Another effect of the pandemic – and Brexit, for those based in the UK – is the interference with global supply chains that have affected the availability of goods, legal and illegal. Where many goods previously relied on the EU’s ease of movement, this whole business is now significantly harder. “While we obviously don’t have direct interactions with supply chains, there have been a number of suggestions that the global logistics disruption which is affecting all goods internationally really is affecting all goods,” Jones explains. “The (il)legal status of drugs does not stop them being smuggled and shipped around the world, as we have known for the last 50 years that the Misuse of Drugs Act has been in operation. If drugs were being sent through completely unique supply lines, then those supply lines would be targeted by police, so it makes sense that drugs are smuggled in with legal imports.” 

How this is affecting current batches and the make-up of pills is difficult to say, with some suggesting recent crackdowns on chemical precursors around the world is to blame for imposter substances. “There are bad batches circulating, containing various substances,” says Jones. “Reagent Tests UK has identified multiple batches of 4-CMC and N-ethylpentylone, and MANDRAKE in Manchester have identified 4-CMC also.” One Reddit user recently reported hospitalisation from what they believed was crystal MDMA (and other commenters saying they’d also experienced the side-effects of heart problems and panic). After testing, it was shown to be a chemical called TFMPP. “TFMPP is pretty miserable stuff, there is a good reason why it mostly vanished after it was banned, unlike mephedrone (2010) or ketamine (2006),” says Jones. “I am extremely surprised to see it in circulation again and would not expect it to be widespread but without good coverage of drug checking services, the UK is somewhat in the dark about its prevalence.”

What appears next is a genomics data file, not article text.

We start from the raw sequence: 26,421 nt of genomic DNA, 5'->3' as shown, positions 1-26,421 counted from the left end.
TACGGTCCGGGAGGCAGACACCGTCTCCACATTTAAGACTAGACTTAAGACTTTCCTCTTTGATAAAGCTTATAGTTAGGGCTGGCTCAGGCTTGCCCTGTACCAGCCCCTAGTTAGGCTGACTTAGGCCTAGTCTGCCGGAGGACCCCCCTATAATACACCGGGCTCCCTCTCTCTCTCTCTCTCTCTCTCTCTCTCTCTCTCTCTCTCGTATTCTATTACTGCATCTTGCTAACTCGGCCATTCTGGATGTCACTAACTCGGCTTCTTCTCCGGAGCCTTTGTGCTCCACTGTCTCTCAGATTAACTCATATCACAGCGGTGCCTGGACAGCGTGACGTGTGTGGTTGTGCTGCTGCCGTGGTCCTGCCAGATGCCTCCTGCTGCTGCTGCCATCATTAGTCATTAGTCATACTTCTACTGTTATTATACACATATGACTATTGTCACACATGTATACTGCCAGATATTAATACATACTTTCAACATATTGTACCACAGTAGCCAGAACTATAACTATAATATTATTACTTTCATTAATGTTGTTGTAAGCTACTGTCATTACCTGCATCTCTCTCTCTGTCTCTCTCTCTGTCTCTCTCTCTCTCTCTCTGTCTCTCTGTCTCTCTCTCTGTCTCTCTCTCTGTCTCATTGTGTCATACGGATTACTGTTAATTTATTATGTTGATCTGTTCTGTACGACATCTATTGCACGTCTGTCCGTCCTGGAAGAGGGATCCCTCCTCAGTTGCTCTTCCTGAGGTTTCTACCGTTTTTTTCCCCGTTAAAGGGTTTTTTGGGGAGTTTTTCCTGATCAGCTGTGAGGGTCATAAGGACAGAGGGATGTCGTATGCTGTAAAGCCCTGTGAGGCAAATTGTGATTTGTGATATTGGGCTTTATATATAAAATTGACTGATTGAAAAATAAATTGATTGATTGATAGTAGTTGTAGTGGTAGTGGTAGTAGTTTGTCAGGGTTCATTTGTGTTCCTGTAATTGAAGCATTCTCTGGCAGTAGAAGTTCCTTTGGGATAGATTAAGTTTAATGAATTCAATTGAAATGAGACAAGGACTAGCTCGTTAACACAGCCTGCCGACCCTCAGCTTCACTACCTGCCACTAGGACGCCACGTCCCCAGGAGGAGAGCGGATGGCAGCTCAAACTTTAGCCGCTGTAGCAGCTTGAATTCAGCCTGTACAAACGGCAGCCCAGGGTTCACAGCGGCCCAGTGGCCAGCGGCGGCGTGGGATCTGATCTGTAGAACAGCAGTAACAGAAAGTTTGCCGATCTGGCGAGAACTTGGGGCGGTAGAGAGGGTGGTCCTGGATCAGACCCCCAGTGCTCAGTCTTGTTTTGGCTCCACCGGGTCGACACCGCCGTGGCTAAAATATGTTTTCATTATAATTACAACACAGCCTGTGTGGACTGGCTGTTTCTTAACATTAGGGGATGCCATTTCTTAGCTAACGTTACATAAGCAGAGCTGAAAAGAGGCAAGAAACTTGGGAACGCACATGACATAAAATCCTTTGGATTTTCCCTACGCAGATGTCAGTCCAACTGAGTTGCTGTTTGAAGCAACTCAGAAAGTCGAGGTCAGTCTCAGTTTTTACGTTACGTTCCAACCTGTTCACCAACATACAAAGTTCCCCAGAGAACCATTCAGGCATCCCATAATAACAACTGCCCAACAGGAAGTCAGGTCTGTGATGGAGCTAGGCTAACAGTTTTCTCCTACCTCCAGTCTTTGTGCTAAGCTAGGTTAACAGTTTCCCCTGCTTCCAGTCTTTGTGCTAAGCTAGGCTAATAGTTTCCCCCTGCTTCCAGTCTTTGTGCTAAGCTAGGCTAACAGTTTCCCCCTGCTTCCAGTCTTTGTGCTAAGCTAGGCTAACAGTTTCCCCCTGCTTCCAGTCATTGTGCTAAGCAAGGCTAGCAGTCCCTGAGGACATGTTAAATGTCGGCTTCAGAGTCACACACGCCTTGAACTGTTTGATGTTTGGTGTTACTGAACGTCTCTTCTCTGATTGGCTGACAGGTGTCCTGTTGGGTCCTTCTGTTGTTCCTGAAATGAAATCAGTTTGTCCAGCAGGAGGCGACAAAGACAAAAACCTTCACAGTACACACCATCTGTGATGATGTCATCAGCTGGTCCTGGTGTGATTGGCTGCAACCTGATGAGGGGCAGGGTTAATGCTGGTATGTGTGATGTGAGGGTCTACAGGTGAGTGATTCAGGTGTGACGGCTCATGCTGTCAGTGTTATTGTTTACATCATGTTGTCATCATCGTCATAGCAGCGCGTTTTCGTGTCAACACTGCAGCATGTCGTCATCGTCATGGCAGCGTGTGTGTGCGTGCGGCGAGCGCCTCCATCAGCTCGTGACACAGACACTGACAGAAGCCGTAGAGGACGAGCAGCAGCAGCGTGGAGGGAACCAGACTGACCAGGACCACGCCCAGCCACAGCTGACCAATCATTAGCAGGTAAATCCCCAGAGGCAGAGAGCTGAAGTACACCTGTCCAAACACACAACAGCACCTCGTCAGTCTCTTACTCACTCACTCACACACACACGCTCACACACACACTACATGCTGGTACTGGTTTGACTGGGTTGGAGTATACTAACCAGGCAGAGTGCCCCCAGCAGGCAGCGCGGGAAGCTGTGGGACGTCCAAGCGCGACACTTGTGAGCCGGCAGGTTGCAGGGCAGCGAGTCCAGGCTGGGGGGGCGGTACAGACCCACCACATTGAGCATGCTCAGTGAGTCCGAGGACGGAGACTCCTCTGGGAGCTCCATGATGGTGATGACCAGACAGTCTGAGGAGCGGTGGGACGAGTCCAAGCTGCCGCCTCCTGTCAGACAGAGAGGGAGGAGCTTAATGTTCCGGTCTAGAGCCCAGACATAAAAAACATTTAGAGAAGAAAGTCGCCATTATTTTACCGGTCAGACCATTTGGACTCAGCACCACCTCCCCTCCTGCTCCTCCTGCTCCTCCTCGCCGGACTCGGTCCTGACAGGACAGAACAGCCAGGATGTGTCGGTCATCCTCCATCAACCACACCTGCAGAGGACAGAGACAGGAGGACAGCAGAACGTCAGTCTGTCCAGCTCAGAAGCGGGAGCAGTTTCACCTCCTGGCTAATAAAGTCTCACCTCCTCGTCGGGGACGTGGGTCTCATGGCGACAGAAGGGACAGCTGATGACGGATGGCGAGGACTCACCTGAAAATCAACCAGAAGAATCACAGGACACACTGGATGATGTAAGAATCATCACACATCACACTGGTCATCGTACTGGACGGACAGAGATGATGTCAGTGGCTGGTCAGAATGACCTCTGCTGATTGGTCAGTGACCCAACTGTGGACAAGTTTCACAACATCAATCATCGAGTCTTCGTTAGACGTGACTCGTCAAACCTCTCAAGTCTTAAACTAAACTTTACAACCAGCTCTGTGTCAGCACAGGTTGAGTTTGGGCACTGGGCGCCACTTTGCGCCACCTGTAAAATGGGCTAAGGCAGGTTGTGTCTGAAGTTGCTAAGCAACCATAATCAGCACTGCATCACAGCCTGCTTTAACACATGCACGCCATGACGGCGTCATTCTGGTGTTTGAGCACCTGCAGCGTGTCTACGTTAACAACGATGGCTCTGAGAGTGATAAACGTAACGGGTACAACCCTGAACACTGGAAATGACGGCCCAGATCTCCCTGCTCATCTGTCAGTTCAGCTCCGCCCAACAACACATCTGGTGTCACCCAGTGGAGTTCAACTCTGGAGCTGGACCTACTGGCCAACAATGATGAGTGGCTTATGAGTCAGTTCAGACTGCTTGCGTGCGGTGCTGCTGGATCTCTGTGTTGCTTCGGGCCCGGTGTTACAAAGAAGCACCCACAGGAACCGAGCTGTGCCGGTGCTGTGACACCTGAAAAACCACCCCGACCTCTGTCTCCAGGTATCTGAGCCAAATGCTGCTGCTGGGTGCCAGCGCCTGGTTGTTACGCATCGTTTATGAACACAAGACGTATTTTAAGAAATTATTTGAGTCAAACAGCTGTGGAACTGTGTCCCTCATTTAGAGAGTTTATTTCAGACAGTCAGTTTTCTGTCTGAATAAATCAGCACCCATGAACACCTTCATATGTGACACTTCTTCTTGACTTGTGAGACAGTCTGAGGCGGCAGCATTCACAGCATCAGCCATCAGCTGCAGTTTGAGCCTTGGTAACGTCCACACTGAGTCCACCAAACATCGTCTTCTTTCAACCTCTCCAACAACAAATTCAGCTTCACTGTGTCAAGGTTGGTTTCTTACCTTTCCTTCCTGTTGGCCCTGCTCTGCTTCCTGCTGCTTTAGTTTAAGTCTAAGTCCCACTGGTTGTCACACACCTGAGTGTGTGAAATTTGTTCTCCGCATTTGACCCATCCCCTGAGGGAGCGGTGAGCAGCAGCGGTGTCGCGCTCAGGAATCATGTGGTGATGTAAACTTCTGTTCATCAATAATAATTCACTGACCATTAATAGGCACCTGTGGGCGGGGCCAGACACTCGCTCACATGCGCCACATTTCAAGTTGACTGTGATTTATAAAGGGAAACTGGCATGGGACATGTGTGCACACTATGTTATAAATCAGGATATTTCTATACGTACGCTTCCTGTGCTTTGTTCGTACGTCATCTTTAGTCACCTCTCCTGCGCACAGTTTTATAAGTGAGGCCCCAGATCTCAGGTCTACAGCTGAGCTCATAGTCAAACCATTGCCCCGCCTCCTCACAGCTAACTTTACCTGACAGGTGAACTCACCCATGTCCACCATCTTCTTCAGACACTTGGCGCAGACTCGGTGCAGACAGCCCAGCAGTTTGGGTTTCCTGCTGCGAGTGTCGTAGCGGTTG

But Jones stresses that “bad batches” shouldn’t be the focus when it comes to the discourse around drug deaths. “While ‘bad batches’ (generally they are not just bad but contain zero per cent of the intended drug) have the potential to cause significant harm where they arise, active imposter substances typically make up just one in 20 of our total samples of MDMA. Of the remaining samples, 15 in 20 might be high purity MDMA and I conjecture that these “good batches” cause at least as many medical admissions as the rarer bad batches, in part simply because they are so abundant in number.”